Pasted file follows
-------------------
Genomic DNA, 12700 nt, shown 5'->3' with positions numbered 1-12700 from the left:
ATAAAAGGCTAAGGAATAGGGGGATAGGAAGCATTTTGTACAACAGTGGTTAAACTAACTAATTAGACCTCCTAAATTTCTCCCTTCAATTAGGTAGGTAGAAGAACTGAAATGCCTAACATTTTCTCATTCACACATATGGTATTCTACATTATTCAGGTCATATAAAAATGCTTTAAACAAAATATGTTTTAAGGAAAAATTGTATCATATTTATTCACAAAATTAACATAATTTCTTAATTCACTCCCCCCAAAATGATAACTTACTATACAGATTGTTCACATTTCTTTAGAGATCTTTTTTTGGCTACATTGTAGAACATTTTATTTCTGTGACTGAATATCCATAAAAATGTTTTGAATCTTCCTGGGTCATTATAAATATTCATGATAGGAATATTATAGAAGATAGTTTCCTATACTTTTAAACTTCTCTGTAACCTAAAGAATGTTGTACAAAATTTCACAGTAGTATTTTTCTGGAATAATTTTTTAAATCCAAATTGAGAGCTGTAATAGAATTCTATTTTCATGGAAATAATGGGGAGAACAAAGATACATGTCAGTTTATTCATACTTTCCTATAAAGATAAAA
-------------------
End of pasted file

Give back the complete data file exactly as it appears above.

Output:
Genomic DNA, 12700 nt, shown 5'->3' with positions numbered 1-12700 from the left:
ATAAAAGGCTAAGGAATAGGGGGATAGGAAGCATTTTGTACAACAGTGGTTAAACTAACTAATTAGACCTCCTAAATTTCTCCCTTCAATTAGGTAGGTAGAAGAACTGAAATGCCTAACATTTTCTCATTCACACATATGGTATTCTACATTATTCAGGTCATATAAAAATGCTTTAAACAAAATATGTTTTAAGGAAAAATTGTATCATATTTATTCACAAAATTAACATAATTTCTTAATTCACTCCCCCCAAAATGATAACTTACTATACAGATTGTTCACATTTCTTTAGAGATCTTTTTTTGGCTACATTGTAGAACATTTTATTTCTGTGACTGAATATCCATAAAAATGTTTTGAATCTTCCTGGGTCATTATAAATATTCATGATAGGAATATTATAGAAGATAGTTTCCTATACTTTTAAACTTCTCTGTAACCTAAAGAATGTTGTACAAAATTTCACAGTAGTATTTTTCTGGAATAATTTTTTAAATCCAAATTGAGAGCTGTAATAGAATTCTATTTTCATGGAAATAATGGGGAGAACAAAGATACATGTCAGTTTATTCATACTTTCCTATAAAGATAAAA